The majority of people will at some point in their life question themselves on their career choices and whether they are truly content in their current occupation. We spend a huge portion of our life at work so it’s important to feel like you are happy with the position you are in. These days it’s totally acceptable to explore different avenues when it comes to your career. At 25 or above you are considered to be an adult apprentice and this can come with some benefits, by this age it is reasonable to expect that you would have developed more of a skillset than a school age apprentice. Everyday occurrences such as holding down a job, being married and paying a mortgage just to name a few.
An apprenticeship can take up to three to four years to complete and consists of both on and off site training. Like any qualification you should consider if you are willing and able to commit to the length of time involved. Starting off an apprenticeship will more than likely involve receiving a reduced salary than what you are currently earning, at least in the short term. Earning minimum wage can be a big adjustment for people who already have financial commitments. Take a good look and your situation and carefully analyse if you and your family will be able to sustain yourselves on your lesser earning over the next few years.
The Australian government does provide an initiative for mature aged apprentices called Support for Adult Apprentices, if you are eligible you could be entitled to payments to help subsidise your wage. The current entitles as of 2015 are:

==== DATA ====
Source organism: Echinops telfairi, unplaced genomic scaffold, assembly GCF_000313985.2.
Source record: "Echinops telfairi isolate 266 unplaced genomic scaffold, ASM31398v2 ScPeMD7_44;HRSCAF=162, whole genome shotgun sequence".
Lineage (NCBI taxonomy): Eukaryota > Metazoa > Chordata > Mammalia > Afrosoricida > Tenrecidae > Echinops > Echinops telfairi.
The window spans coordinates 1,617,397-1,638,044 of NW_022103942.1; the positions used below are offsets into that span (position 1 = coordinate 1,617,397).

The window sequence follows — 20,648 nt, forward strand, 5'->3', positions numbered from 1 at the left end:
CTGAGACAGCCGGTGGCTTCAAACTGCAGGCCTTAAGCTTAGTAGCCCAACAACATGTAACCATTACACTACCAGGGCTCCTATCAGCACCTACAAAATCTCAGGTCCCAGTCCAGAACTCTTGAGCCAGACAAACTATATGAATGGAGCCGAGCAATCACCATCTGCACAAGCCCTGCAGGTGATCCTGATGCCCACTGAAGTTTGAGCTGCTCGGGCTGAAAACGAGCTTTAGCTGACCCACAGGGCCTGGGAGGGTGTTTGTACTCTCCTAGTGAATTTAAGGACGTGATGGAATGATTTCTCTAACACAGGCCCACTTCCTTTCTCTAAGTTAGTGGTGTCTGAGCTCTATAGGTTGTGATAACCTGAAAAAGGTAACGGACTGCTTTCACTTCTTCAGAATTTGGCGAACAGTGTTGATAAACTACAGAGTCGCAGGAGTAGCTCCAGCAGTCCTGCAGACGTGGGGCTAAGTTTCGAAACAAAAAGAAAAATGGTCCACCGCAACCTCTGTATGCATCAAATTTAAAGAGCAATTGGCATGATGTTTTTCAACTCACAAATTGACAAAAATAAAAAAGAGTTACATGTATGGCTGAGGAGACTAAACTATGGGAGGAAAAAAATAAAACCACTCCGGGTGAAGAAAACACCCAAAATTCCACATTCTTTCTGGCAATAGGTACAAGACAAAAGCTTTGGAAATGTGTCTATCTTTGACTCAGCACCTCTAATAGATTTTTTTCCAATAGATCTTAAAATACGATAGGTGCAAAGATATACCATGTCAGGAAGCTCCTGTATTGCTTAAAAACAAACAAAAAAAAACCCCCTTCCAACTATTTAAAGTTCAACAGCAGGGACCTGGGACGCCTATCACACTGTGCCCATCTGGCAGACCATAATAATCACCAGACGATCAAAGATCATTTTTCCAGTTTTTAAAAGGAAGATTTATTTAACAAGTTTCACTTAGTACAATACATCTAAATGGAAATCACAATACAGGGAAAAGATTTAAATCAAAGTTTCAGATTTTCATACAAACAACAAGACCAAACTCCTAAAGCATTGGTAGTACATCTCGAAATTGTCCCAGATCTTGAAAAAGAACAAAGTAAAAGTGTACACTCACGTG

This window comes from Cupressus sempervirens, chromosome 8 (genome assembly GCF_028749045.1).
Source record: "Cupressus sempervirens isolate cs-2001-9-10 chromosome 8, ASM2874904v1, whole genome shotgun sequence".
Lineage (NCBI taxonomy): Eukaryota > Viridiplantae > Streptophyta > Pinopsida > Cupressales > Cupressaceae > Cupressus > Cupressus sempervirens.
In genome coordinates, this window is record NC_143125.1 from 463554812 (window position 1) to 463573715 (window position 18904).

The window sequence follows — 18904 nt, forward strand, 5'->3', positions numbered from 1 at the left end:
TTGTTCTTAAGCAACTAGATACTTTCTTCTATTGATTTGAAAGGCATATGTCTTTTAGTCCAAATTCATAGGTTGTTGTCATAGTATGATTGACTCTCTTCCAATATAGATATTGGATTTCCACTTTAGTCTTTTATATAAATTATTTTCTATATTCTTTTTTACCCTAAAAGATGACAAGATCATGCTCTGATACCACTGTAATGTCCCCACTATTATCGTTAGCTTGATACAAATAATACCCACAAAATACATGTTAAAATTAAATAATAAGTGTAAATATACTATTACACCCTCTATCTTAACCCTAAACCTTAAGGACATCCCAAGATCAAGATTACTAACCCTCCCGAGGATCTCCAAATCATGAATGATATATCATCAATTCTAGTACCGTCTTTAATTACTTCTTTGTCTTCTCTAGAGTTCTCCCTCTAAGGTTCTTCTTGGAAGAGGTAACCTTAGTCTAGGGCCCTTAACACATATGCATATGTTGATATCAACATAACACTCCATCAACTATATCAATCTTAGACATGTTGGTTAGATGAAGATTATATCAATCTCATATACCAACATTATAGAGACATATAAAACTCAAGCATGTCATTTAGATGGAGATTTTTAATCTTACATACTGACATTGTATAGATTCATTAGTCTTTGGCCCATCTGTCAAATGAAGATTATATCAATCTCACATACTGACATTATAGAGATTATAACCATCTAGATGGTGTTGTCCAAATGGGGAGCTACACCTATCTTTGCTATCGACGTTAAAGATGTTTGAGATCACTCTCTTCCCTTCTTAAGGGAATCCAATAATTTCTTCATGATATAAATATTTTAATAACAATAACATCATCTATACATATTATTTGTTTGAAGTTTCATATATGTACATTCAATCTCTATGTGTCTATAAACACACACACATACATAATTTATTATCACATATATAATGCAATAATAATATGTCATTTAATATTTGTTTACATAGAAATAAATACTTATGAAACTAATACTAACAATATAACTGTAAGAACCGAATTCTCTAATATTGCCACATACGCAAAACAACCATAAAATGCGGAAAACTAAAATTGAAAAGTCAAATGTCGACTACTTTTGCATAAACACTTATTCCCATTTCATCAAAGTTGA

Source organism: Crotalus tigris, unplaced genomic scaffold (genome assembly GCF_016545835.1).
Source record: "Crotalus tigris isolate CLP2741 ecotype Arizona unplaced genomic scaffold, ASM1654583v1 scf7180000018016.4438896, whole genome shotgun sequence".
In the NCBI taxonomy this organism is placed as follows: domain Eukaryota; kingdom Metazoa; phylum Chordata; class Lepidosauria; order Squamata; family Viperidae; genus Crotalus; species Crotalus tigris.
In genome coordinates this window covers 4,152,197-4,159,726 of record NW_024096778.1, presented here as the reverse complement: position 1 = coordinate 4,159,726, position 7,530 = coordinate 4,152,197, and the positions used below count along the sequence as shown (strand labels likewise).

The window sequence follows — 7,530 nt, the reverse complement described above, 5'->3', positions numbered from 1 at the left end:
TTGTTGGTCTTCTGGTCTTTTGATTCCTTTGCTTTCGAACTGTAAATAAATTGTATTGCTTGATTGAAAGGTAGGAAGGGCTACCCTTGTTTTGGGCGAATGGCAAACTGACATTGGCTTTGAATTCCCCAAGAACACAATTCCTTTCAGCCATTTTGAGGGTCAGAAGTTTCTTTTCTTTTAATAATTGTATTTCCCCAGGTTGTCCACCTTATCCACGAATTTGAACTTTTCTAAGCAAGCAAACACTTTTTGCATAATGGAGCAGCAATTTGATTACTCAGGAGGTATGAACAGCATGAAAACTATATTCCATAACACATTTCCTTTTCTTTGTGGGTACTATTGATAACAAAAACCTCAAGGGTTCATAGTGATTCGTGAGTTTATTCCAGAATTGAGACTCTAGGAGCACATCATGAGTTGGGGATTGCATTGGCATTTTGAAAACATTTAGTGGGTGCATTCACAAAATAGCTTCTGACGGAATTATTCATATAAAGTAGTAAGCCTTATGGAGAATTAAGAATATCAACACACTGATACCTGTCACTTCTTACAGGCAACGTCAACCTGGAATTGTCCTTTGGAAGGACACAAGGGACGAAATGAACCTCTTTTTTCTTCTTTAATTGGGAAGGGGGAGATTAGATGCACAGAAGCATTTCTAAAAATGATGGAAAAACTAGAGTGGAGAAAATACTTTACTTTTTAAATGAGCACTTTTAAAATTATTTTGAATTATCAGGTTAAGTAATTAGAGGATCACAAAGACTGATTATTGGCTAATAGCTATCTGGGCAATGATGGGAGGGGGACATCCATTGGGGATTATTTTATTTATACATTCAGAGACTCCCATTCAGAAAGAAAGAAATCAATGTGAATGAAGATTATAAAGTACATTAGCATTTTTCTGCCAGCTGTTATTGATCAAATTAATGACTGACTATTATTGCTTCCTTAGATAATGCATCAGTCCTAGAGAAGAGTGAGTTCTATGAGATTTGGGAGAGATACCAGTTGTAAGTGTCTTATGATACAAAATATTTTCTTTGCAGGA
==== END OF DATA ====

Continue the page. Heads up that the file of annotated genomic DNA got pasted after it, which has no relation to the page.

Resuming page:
Full time – $150 per week for the first year capped at $7,800pa
Full time – $100 per week in the second year capped at $5,200pa
Part time – $75 per week for the first two years
Part time – $50 per week for the following two years
As an adult you will have certain life experiences and a level of maturity that prospective employees might see as beneficial to their business. You will be able to take on tasks and responsibilities that an younger apprentice would likely struggle with and probably wouldn’t be trusted to do. As a mature age apprentice you will more than likely be able to hit the ground running as opposed to a 16 year old who isn’t quite as confident and would struggle with getting accustomed to a workplace environment.
One of the downsides to starting your hairdressing apprenticeship as an adult could be that you may find yourselves reporting to or having to take direction from a younger co-worker. Depending on your attitude and personality this may be uncomfortable for you, but remember that they too might be uneasy with this situation. You may also be given menial duties that you feel are beneath you, unfortunately these tasks are part of the process with an apprenticeship but try to keep in mind that it’s part of your learning and development and it’s not forever, it’s a means to an end.